During device power-up and power-down, a digital-to-analog system should produce no audible artifacts at its output. A problem, however, may exist for single-ended delta-sigma modulator DACs since the modulator cannot drive its output all the way to ground while remaining stable. It is possible to address this problem by driving the input of the delta-sigma modulator well below its nominal negative full-scale level, increasing the modulation index, and lowering the modulator order to maintain stability. The modulator input is then ramped from this low level to the common mode level, as discussed in U.S. Pat. No. 6,556,159 to Fei et al. entitled “Variable Order Modulator” which is incorporated by reference herein. Additionally, an analog gain stage can be used during ramp up to drive the output further toward ground. However, for DACs that utilize a PWM encoder as part of the back-end filter, constraints on the quantizer make this an incomplete solution.
These constraints relate to the requirement that a PWM system have an output stream with a constant edge rate. A system with a PWM encoder that does not have a constant edge rate will suffer from high distortion. For example, a PWM pulse width of eight clock cycles has nine possible values for this PWM pulse (0, 1, . . . 8) as shown in FIG. 2. However, to guarantee a constant edge rate (in this case, two edges per pulse), the first two cases (0,1) and last case (8) are not allowed, leaving only six allowed values for the pulse. If a delta-sigma quantizer is driving this PWM encoder, the quantizer is accordingly constrained to only those six legal values. This constraint on the quantizer output makes it difficult to achieve a high modulation index. PWM encoders are nevertheless desirable to use since the constant edge rate eliminates data dependent switching.
- SUMMARY OF THE INVENTION
In light of the foregoing, it would be desirable to devise an improved delta-sigma modulator, which can take advantage of PWM encoding but still eliminate or reduce audible artifacts on power up. It would be further advantageous if a quantizer for such a delta-sigma modulator could be selectively modified to allow for a higher modulation index during ramp up.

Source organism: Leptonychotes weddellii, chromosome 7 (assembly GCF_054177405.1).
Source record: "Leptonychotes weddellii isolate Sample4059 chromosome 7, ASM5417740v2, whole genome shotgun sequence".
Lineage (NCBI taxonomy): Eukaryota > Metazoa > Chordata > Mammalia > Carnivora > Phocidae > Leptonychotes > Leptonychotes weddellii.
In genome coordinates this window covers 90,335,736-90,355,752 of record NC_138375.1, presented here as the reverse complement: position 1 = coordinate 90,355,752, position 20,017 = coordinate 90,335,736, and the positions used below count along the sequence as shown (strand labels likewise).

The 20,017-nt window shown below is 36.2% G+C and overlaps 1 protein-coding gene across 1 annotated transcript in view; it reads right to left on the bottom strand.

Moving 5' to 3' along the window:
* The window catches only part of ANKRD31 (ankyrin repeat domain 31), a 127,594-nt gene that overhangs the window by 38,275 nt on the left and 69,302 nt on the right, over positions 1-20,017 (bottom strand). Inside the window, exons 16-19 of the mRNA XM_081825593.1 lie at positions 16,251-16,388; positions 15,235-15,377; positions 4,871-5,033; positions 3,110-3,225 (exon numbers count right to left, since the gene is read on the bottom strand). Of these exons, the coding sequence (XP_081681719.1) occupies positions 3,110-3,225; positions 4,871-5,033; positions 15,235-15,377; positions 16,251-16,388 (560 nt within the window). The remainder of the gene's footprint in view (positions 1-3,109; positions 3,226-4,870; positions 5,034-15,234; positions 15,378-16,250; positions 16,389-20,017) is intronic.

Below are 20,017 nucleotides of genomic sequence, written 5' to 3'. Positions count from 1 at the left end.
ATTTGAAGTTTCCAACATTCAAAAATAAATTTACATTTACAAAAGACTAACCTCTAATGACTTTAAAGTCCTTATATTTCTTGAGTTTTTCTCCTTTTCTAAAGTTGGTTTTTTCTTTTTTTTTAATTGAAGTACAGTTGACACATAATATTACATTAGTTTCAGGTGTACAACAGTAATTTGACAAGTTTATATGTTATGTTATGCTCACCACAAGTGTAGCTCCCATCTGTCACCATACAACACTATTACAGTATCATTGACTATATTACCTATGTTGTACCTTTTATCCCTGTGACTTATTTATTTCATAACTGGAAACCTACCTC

It is therefore one object of the present invention to provide an improved digital-to-analog converter, which utilizes a delta-sigma modulator.
It is another object of the present invention to provide such a digital-to-analog converter, which utilizes pulse-width modulation encoding of the output of the delta-sigma modulator.
It is yet another object of the present invention to provide a digital-to-analog converter, which allows operation at variable quantizer levels to eliminate or reduce audible artifacts at power up.
The foregoing objects are achieved in a method of operating a multibit delta-sigma modulator, generally comprising the steps of generating a plurality of integrator outputs from an input signal, calculating a sum of signals chosen from the input and the integrator outputs, and deriving a quantized value from the sum, wherein the deriving step includes the step of selectively enabling an additional quantizer level during a ramp up sequence of the modulator. This additional quantizer level(s) is/are disabled during normal operation of the modulator. The quantized value can then be provided as an input to a pulse width modulation encoder, as part of a larger digital-to-analog converter system.
In the illustrative embodiment, the quantizer truncates the summer output and selectively enables the additional quantizer level(s) by clipping the truncated sum within a first range of quantizer levels during the ramp up sequence or within a second range of quantizer levels during normal operation in which there are more quantizer levels in the first range than in the second range. The quantizer preferably enables at least two additional quantizer levels at a low end of the quantizer range. For example, the range of quantizer levels for normal operation of the modulator can be from −6 to +6, while the range of quantizer levels for ramp up operation of the modulator can be from −8 to +7. In that fixed-point implementation the summer provides a 12-bit value, which is truncated to a 4-bit quantized value.
BRIEF DESCRIPTION OF THE DRAWINGS
The above as well as additional objectives, features, and advantages of the present invention will become apparent in the following detailed written description.